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Jones and Palladio to themselves restore,
And be whate'er Vitruvius was before:
Till Kings call forth th' ideas of
your mind,
(Proud to accomplish what such hands design'd)
Bid harbours open, public ways extend,

Bid temples, worthier of the God, ascend;



Ver. 193. Jones] See an accurate and judicious account of his works in Walpole's Anecdotes, vol. ii. from page 261 to page 280, full of curious particulars. Dr. Clarke, of All Souls College, Oxford, had Jones's Palladio, with his own notes and observations in Italian, which the Doctor bequeathed to Worcester College.-Warton.

Ver. 195, 197, &c. Till Kings-Bid harbours open, &c.] The Poet, after having touched upon the proper objects of magnificence and expense, in the private works of great men, comes to those great and public works which become a prince. This poem was published in the year 1732, when some of the new-built churches, by the Act of Queen Anne, were ready to fall, being founded in boggy land, which is satirically alluded to in our author's imitation of Horace, Lib. ii. Sat. ii.

"Shall half the new-built churches round thee fall ?" Others were vilely executed, through fraudulent cabals between undertakers, officers, &c. Dagenham-breach had done very great mischiefs; many of the highways throughout England were hardly passable; and most of those which were repaired by turnpikes were made jobs for private lucre, and infamously executed, even to the entrance of London itself. The proposal of building a bridge at Westminster had been petitioned against and rejected; but in two years after the publication of this poem, an act for building a bridge passed through both Houses. After many debates in the committee, the execution was left to the carpenter above mentioned, who would have made it a wooden one: to which our author alludes in these lines :

"Who builds a bridge that never drove a pile ?

Should Ripley venture, all the world would smile." See the notes on that place.-Pope.

Ver. 197. Bid harbours open,] No country has been enriched and adorned, within a period of thirty or forty years, with so many works of public spirit, as Great Britain has been; witness our many extensive roads, our inland navigations, (some of which excel the boasted canal of Languedoc,) the lighting, and the paving, and beautifying our cities, and our various and magnificent edifices. A general good taste has been diffused in gardening, planting, and building. The ruins of Palmyra, the antiquities of Athens and Spalatro, and the Ionian antiquities, by Wood, Stuart, Adam, and Chandler, are such magnificent monuments of learned curiosity as no country in Europe can equal. Let it be remembered, that these fine lines of Pope were written when we had no Wyatt or Brown, Brindley or Reynolds; no Westminster Bridge, no Pantheon, no Royal Academy, no king that is at once a judge and a patron of all those fine arts, which ought to be employed in raising and beautifying a palace equal to his dignity and his taste.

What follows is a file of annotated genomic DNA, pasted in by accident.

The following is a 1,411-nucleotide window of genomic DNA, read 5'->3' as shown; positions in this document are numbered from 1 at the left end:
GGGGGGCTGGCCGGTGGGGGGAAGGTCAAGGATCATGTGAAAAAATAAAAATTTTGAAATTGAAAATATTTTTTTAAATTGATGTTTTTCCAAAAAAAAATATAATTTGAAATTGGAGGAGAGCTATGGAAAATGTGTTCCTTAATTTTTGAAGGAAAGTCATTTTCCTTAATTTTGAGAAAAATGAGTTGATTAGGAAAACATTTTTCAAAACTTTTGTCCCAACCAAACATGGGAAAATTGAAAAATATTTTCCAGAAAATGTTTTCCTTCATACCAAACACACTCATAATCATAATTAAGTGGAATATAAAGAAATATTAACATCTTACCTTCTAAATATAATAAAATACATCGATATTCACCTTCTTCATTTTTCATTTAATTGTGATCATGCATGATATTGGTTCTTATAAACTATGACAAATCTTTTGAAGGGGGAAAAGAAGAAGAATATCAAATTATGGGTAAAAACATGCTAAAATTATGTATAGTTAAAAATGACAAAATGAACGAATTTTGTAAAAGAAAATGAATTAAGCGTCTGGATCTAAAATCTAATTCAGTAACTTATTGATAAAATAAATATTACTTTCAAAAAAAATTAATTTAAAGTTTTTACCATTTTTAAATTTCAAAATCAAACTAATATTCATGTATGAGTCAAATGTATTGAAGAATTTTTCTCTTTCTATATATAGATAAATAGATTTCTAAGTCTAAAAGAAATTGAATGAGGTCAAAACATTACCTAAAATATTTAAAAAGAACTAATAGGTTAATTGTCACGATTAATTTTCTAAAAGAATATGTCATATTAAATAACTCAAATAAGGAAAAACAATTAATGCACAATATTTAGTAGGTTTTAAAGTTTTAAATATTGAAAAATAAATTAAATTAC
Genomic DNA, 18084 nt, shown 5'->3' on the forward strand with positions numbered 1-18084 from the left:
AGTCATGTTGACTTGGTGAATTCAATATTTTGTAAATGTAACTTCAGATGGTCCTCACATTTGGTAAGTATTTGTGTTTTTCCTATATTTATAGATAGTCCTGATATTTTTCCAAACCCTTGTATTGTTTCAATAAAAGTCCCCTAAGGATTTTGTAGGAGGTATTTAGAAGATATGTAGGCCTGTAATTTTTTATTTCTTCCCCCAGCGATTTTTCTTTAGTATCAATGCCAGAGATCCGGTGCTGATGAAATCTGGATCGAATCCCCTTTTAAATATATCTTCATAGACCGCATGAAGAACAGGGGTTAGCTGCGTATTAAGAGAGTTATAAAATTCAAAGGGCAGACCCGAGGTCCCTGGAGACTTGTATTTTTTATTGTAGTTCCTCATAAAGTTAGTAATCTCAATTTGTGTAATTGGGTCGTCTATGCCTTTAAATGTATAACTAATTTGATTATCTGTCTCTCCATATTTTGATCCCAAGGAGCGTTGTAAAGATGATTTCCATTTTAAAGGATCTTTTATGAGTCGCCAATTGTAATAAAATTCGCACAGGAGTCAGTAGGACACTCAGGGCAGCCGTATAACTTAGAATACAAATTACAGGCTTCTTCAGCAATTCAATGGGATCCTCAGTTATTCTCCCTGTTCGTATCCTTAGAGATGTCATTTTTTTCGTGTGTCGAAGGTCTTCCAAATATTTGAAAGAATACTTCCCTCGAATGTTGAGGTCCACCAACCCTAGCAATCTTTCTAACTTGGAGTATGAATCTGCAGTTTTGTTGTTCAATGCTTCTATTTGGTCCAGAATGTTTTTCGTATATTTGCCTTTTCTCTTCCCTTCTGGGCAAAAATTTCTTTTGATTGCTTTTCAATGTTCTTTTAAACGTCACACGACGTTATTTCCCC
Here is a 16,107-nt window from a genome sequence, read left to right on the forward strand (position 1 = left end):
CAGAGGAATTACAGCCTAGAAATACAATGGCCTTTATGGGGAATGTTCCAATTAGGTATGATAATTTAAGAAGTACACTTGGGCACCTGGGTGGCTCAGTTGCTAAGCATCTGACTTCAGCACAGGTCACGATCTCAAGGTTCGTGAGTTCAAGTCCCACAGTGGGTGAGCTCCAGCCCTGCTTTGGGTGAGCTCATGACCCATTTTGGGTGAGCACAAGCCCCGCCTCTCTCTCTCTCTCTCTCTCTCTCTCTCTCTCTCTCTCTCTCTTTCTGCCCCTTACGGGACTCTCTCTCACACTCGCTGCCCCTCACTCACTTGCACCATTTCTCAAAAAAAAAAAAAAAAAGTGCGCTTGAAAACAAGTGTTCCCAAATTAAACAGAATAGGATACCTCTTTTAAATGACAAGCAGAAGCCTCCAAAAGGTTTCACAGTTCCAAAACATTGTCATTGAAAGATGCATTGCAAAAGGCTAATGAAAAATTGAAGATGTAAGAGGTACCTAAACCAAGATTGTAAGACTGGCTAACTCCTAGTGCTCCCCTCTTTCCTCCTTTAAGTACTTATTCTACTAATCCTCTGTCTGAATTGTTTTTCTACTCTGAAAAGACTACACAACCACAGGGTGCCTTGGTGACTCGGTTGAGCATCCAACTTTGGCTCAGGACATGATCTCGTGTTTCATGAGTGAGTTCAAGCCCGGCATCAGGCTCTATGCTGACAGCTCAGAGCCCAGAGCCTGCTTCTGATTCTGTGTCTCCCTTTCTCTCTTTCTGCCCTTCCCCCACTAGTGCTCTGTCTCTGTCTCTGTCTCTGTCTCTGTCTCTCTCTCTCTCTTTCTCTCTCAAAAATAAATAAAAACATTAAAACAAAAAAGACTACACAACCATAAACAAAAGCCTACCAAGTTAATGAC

On the whole, this Epistle contains rather strictures on the false taste, than illustrations of the true; which circumstance gave room to Mr. Mason to treat the subject in a more open and ornamental manner, and

Bid the broad arch the dangerous flood contain,
The mole projected break the roaring main;
Back to his bounds their subject sea command,
And roll obedient rivers thro' the land:

These honours, peace to happy BRITAIN brings,
These are imperial works, and worthy Kings.



with more picturesque and poetical imagery, in his English Garden.— Warton.

The connexion of this Epistle with the preceding, is, that it completes the subject "of the use of riches," by showing the folly of profusion, as the former exhibited the effects of avarice. Its relation to the great plan contemplated by the author, consists chiefly in illustrating the opinion that providence converts our errors as well as our vices into the means of benefit to others, by rendering the eccentricities and abuses into which men fall, through an absurd taste and an ostentatious vanity, subservient to the general good; but the attractive nature of the subject led the Poet to extend it to a discussion on "the principles of taste," which he has shown to consist, not in counterworking, but in improving nature, by the means of good sense. In this respect there is a coincidence and harmony in his manner of reasoning, which, although not insisted on by himself or his commentators, serves greatly to illustrate the truth of his general principles; for, as in the intellectual world the business of the moralist is not to endeavour to eradicate the ruling passion or original natural disposition, but to subject it to the dominion of reason, and convert it to useful and beneficial purposes; so the improvement and decoration of external scenery can only be effected by adhering to nature, correcting her occasional deviations, and enhancing her beauties, by the medium of good sense; and thus the same principle extends through the whole of the author's works, and serves to render each portion of them the best commentary on the other.






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